NEW YORK — President Donald Trump said he will take action as soon as Saturday to ban TikTok, a popular Chinese-owned video app that has been a source of national security and censorship concerns.
Trump’s comments came after published reports that the administration is planning to order China’s ByteDance to sell TikTok. There were also reports Friday that software giant Microsoft is in talks to buy the app.
“As far as TikTok is concerned, we’re banning them from the United States,” Trump told reporters Friday on Air Force One as he returned from Florida.
Trump said he could use emergency economic powers or an executive order to enforce the action, insisting, “I have that authority.” He added, “It’s going to be signed tomorrow.”
Reports by Bloomberg News and the Wall Street Journal citing anonymous sources said the administration could soon announce a decision ordering ByteDance to divest its ownership in TikTok.
There have been reports of U.S. tech giants and financial firms being interested in buying or investing in TikTok as the Trump administration sets its sights on the app. The New York Times and Fox Business, citing an unidentified source, reported Friday that Microsoft is in talks to buy TikTok. Microsoft declined to comment.
TikTok issued a statement Friday saying that, “While we do not comment on rumours or speculation, we are confident in the long-term success of TikTok.”
ByteDance launched TikTok in 2017, then bought Musical.ly, a video service popular with teens in the U.S. and Europe, and combined the two. A twin service, Douyin, is available for Chinese users.
TikTok’s fun, goofy videos and ease of use has made it immensely popular, and U.S. tech giants like Facebook and Snapchat see it as a competitive threat. It has said it has tens of millions of U.S. users and hundreds of millions globally.
But its Chinese ownership has raised concerns about the censorship of videos, including those critical of the Chinese government, and the potential for sharing user data with Chinese officials.
TikTok maintains it doesn’t censor videos based on topics sensitive to China and it would not give the Chinese government access to U.S. user data even if asked. The company has hired a U.S. CEO, a former top Disney executive, in an attempt to distance itself from its Chinese ownership.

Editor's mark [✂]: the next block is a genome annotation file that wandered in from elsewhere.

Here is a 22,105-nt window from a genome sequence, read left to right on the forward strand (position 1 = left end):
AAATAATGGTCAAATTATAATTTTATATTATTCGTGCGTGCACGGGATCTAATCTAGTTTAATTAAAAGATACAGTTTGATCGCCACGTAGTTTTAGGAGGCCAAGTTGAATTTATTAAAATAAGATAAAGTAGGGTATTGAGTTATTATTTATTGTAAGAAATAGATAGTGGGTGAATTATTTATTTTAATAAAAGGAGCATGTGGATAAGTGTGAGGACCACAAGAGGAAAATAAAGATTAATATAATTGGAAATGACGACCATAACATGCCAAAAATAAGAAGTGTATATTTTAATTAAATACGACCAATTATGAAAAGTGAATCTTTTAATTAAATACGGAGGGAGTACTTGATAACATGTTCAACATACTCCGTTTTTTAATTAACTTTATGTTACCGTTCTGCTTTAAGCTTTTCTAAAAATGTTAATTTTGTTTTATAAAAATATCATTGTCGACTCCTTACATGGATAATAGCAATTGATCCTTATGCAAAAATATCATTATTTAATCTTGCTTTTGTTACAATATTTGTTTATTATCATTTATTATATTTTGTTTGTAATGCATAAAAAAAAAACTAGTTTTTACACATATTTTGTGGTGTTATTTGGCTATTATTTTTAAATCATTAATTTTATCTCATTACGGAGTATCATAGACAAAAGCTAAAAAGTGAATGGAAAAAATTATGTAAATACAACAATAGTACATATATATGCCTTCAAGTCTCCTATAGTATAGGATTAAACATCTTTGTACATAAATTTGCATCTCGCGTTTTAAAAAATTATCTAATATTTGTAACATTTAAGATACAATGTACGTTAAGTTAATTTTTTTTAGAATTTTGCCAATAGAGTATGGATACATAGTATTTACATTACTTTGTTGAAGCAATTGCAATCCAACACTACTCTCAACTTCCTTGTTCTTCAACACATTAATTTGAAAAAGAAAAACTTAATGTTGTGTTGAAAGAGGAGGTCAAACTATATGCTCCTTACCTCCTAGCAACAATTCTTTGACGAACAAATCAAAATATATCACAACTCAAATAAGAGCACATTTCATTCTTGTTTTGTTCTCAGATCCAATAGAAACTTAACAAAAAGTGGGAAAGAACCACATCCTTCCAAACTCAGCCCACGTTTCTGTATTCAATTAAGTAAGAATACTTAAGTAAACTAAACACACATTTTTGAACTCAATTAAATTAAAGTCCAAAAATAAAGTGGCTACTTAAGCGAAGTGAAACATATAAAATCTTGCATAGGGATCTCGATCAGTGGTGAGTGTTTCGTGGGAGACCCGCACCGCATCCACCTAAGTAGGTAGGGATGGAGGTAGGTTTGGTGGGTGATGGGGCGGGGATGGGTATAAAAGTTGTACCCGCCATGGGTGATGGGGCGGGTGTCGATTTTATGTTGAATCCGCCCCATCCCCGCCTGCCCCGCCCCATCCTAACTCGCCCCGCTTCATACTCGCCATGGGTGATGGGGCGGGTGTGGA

U.S. national-security officials have been reviewing the Musical.ly acquisition in recent months, while U.S. armed forces have banned their employees from installing TikTok on government-issued phones. Secretary of State Mike Pompeo said earlier this month that the U.S. was considering banning TikTok.
These national-security worries parallel a broader U.S. security crackdown on Chinese companies, including telecom providers Huawei and ZTE. The Trump administration has ordered that the U.S. stop funding equipment from those providers in U.S. networks. It has also tried to steer allies away from Huawei because of worries about the Chinese government’s access to data, which the company has denied it has.
The Trump administration has stepped in before to block or dissolve deals on national-security concerns, including stopping Singapore’s Broadcom from its $117 billion bid for U.S. chipmaker Qualcomm in 2018 in an effort to help retain U.S. leadership in the telecom space. It also told China’s Beijing Kunlun Tech Co. to sell off its 2016 purchase of gay dating app Grindr.
Other countries are also taking action against TikTok. India this month banned dozens of Chinese apps, including TikTok, citing privacy concerns, amid tensions between the countries.
Associated Press writers Kevin Freking aboard Air Force One and Zeke Miller in Washington contributed to this report.
Tali Arbel, The Associated Press
Montreal’s Notre-Dame Basilica faces funding crunch as COVID-19 curbs tourism
MONTREAL — One of Canada’s best-known religious landmarks, the Notre-Dame Basilica in Montreal, is seeking urgent government assistance to withstand a budget shortfall caused by COVID-19.
Claudia Morissette, director of the historic church in Old Montreal, said Notre-Dame expects to be short about $12 million in revenues this year as cultural events and guided visits remain suspended due to the pandemic.
“It’s huge. It represents 85 per cent of our total revenue,” Morissette said in an interview.
She said that money is “absolutely necessary” to preserve and restore the stone church, which was constructed in the 1820s in the Gothic Revival style and remains one of the main tourist destinations in the city, welcoming around one million visitors per year before the pandemic.
A first phase of restoration work is already underway on its facade, but Morissette said the church is concerned it will not be able to finance the second and third phases of restoration on the building’s east and west towers.
These first three phases are expected to cost $9.2 million out of a total of nearly $30 million of work needed to preserve and restore the building over the next decade, the church estimates.
“We can’t press pause (on phases two and three) because that would risk putting the integrity of the towers in peril and (could) even become dangerous,” said Morissette, adding that delays on the work could also lead to an increase in overall costs.